It is a disloyal adaptation, but one which adds character – quite literally. George III’s consort Queen Charlotte makes a welcome appearance as a meddlesome matchmaker, as does her nephew Prince Friedrich. The show’s diverse casting also means that several black actors take starring roles, reimagining Regency-era Britain as a place where the aristocracy was not predominantly white, including Queen Charlotte herself, whose African heritage has long been discussed by historians. Their approach to diversity in a genre which can often be desperately lacking – despite how ethnically diverse Britain in the early 19th century was – is refreshing, and brings up important conversations concerning representation in this period and in the media as a whole. One incident between Daphne and the Duke and its rather hasty resolution has also sparked an ongoing discussion around the issue of consent, and how differently viewers have reacted to the scene compared with original readers of the series twenty years ago. In short, it is not a show that shies away from controversy. 

In saying all this, Bridgerton never falls into the trap of taking itself too seriously, something many of its contemporaries are prone to. It has its fair share of light-hearted moments, most of which come from the friendship between Eloise Bridgerton (Claudia Jessie) and Penelope Featherington (Nicola Coughlan), whose ongoing investigation into the identity of Lady Whistledown fails miserably. Equally enjoyable are the moments we see of the Bridgerton family behind closed doors, from the oldest Anthony’s doomed fling with an opera singer to the bond between Eloise and Benedict, the two siblings most desperate to escape high society. Stylistically too, it is unashamedly fun. The characters attend balls where Ariana Grande songs are performed by a string quartet and, somehow, it feels believable. The costumes are surprisingly accurate to the era, but use a colour palette far beyond it, taking the show into the realm of fantasy. The wardrobe of the Featherington sisters, magenta pinks and lurid yellows, speak volumes about the nature of the family, while Daphne’s spread of pastels fit for a princess nearly helps her win a prince. Interestingly, corsets inspired by those worn on the show have seen a huge surge in sales since January, suggesting that the appeal of its fashion extends far beyond the 19th century.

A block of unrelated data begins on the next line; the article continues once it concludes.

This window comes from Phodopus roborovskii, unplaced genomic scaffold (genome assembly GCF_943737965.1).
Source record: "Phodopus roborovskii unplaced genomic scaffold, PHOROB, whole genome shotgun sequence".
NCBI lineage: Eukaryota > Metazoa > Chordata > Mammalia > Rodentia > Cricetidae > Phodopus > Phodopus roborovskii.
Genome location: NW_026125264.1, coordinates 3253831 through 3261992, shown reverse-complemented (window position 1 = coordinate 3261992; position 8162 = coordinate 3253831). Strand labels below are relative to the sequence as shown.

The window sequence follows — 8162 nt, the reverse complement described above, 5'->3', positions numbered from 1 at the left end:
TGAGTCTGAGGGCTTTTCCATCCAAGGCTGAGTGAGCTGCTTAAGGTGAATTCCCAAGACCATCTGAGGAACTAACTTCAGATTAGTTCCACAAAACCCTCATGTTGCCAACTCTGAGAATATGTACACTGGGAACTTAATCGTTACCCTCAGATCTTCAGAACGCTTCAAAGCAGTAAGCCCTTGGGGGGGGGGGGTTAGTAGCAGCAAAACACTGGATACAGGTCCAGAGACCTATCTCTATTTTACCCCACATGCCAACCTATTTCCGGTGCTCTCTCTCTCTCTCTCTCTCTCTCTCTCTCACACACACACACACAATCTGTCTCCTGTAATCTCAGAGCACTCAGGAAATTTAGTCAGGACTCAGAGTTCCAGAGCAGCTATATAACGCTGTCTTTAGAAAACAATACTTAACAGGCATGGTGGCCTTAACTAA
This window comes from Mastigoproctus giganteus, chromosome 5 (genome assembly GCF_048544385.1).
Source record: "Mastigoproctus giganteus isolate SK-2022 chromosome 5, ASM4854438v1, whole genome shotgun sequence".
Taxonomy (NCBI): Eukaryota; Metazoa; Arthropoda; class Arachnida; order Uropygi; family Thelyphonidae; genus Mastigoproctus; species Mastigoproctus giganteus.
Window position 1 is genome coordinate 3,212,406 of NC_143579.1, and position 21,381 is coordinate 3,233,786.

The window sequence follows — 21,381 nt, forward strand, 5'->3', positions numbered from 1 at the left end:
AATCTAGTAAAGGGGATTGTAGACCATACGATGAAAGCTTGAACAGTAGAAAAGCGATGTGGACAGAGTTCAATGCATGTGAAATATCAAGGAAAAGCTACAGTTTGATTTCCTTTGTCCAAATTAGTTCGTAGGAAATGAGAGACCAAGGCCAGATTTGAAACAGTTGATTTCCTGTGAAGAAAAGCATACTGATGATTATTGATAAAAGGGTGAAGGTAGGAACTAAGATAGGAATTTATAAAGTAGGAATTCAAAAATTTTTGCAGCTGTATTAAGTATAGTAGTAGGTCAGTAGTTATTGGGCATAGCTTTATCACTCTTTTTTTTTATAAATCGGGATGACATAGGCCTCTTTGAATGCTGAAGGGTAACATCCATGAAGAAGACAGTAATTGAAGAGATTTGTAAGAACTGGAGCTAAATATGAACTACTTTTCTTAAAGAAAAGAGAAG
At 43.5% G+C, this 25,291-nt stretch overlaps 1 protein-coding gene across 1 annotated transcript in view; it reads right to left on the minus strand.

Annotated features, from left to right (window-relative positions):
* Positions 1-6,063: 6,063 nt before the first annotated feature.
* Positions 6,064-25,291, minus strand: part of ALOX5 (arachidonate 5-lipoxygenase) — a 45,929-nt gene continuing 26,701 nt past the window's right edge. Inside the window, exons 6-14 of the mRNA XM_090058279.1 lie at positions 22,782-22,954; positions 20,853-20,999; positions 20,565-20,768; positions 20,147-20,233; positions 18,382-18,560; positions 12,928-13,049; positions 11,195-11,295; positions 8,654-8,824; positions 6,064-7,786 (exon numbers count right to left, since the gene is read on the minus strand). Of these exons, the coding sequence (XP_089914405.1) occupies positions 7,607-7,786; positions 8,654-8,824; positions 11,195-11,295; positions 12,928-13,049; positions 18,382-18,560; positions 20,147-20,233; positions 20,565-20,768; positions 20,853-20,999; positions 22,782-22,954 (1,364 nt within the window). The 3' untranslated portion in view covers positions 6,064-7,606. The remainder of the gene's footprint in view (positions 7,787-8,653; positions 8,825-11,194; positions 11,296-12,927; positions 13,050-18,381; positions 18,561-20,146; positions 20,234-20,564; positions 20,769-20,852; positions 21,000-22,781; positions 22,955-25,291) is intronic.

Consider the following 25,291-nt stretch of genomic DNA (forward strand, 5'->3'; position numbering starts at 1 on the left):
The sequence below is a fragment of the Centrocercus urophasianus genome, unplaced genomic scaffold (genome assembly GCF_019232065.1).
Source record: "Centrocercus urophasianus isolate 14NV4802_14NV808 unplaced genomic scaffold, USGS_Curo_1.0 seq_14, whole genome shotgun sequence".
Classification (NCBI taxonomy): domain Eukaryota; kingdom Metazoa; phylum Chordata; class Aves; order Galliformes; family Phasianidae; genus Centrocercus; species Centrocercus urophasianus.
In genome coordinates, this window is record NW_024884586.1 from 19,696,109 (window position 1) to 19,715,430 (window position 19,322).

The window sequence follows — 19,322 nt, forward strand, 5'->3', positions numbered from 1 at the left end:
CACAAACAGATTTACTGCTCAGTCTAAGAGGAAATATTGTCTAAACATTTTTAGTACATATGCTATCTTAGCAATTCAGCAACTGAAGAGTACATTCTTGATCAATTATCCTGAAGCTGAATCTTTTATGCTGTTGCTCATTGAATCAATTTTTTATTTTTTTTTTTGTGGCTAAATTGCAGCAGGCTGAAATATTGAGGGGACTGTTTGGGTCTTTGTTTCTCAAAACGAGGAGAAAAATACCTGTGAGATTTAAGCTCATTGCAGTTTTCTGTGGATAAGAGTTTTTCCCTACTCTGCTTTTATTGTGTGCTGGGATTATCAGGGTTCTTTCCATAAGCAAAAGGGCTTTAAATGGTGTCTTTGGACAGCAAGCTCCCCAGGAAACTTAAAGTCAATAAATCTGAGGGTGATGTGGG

In a time where so many days seem to feel the same, a break in convention is not only welcome, but necessary. Bridgerton’s approach to a genre that can often feel stilted and lifeless in the wrong hands is refreshing, and judging by how receptive audiences are to it, it’s only right that season two is on its way soon.